Source:
Tar Heel (NoCar F 251 T37x), Vol. 7 Issue 3, May/June 1979, p19, 41
Record #:
35733
Author(s):
Abstract:
Many places to go in NC, proven by the author. Evidence seen in historic towns such as Edenton and Halifax. Examples of historic houses were the House in a Horseshoe and Duke Homestead. Noted historic sites included Connemara and Guildford Courthouse National Military Park. As for outdoor sites of significance, they included Hammocks Beach and Nantahala National Forest.
Source:
Tar Heel (NoCar F 251 T37x), Vol. 7 Issue 3, May/June 1979, p75-76, 79
Record #:
35798
Author(s):
Abstract:
Wise proposed that logs belonged not in a fireplace, but on a homestead. To boost his argument that it was a viable residential alternative, he noted the speed in which a log cabin could be constructed (with modern tools such as a chain saw, it could be built in a month, that is). Added were its virtues as an efficient source of insulation and architectural source of rustic charm.
Source:
Tar Heel (NoCar F 251 T37x), Vol. 7 Issue 1, Jan/Feb 1979, p
Record #:
35875
Author(s):
Abstract:
The gamut of the Mountain experience, the author asserted was in the touted “heart of the Great Smoky Mountains.” Giving authenticity were descriptions of Soco Gardens Zoo; Meadowbrook Resort; Red Barn Gift Shop; and authentically recreated western town, Ghost Town in the Sky.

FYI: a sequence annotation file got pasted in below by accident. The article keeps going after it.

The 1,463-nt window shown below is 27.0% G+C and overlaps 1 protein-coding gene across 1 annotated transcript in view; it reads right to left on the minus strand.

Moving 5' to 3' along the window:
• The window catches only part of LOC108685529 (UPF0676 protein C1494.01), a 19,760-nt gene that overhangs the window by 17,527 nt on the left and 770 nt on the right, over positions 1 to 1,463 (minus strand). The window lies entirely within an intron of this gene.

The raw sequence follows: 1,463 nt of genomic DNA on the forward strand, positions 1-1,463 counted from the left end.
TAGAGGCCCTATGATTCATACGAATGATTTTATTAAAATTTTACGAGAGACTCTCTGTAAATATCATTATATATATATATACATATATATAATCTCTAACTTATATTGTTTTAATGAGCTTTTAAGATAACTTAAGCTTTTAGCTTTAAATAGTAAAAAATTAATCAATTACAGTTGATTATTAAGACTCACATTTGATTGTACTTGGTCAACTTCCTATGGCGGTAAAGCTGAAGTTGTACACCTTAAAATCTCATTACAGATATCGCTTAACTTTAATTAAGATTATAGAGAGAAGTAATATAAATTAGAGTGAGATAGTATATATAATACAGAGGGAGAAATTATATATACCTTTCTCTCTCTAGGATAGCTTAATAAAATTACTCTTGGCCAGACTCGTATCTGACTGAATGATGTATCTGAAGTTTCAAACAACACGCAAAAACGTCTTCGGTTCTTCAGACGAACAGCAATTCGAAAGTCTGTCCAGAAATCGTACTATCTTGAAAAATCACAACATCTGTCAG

Source:
Tar Heel (NoCar F 251 T37x), Vol. 8 Issue 6, Aug 1980, p31-33
Record #:
35843
Author(s):
Abstract:
Solar power was a commonly perceived power source of the future. The author proved it was an energy source of the ages—harnessed as far back as antiquity, in fact. To prove it a feasible solution for the current energy crisis, he discussed the facility of active and passive solar power. He also proposed how homes could be retrofitted, or equipped, to generate this type of power.
Source:
Tar Heel (NoCar F 251 T37x), Vol. 8 Issue 2, Mar 1980, p23-26, 55-56, 58
Record #:
35870
Author(s):
Abstract:
A popular vacation spot for people from both sides of the Mason-Dixon Line, the Outer Banks retained a mystique. This quality, Wise claims the other area noted, the Mountains, lacks. He noted it as an irony: the Mountains have retained a claim to the past that granted it legend status.
Source:
Tar Heel (NoCar F 251 T37x), Vol. 8 Issue 6, Aug 1980, p13
Record #:
35845
Author(s):
Abstract: